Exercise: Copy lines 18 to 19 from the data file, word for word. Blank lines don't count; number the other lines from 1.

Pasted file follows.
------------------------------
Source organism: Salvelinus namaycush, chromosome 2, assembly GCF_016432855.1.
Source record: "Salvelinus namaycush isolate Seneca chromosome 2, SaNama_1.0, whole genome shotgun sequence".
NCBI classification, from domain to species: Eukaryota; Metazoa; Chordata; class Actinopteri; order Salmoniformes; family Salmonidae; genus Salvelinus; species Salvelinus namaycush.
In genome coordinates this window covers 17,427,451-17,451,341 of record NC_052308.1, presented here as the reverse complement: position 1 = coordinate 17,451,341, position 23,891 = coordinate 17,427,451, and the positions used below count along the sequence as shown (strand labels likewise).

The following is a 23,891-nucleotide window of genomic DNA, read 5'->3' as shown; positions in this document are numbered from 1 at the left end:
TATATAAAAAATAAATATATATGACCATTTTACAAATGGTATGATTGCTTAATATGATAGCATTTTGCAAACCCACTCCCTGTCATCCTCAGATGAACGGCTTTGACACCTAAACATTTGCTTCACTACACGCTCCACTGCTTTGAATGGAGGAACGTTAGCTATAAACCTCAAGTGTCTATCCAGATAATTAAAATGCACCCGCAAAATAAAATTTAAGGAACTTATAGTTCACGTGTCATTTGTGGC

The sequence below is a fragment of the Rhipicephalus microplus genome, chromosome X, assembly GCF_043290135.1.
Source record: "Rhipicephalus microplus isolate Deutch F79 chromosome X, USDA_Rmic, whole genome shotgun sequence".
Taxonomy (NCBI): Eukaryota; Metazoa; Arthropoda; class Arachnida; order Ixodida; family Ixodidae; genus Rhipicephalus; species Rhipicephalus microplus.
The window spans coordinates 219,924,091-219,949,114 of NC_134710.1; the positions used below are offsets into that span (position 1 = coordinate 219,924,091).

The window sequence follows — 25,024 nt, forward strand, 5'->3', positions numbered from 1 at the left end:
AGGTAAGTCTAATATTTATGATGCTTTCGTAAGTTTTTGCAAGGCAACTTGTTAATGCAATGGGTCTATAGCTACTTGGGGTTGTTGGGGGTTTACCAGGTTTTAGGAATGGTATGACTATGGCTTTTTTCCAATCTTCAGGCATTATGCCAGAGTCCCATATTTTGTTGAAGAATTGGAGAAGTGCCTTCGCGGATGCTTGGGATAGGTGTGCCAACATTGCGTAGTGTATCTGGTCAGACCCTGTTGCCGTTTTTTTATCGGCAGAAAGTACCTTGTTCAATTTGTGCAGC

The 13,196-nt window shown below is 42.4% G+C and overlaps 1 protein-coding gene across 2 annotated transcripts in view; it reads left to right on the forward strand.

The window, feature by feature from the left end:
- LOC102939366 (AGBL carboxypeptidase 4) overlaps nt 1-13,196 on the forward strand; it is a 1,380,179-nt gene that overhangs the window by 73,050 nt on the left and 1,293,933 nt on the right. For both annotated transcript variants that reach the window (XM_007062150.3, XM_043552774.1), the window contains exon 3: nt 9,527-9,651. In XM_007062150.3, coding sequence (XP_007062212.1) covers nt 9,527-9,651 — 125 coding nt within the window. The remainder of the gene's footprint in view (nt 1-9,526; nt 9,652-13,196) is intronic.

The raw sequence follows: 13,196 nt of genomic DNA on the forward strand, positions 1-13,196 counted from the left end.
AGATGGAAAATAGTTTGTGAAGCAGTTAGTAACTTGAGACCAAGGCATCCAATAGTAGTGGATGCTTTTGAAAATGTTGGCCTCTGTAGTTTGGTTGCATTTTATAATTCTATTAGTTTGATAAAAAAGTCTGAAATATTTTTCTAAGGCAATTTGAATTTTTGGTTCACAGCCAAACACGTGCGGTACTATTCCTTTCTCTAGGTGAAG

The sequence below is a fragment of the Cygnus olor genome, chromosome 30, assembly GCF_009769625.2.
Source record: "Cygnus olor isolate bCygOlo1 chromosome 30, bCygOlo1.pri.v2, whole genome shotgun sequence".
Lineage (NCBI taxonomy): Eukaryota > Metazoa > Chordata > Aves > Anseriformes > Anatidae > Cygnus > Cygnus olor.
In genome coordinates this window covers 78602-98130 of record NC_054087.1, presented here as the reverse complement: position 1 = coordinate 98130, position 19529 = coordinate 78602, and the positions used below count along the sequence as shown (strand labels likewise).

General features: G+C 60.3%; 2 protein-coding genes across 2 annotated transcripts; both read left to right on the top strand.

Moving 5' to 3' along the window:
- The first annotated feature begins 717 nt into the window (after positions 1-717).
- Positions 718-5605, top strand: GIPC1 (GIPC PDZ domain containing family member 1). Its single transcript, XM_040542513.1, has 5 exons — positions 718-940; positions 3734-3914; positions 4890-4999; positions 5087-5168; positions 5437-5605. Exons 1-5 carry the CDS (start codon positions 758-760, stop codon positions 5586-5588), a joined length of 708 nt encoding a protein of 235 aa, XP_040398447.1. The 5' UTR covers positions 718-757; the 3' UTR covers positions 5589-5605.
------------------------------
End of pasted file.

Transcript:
The sequence below is a fragment of the Cygnus olor genome, chromosome 30, assembly GCF_009769625.2.
Source record: "Cygnus olor isolate bCygOlo1 chromosome 30, bCygOlo1.pri.v2, whole genome shotgun sequence".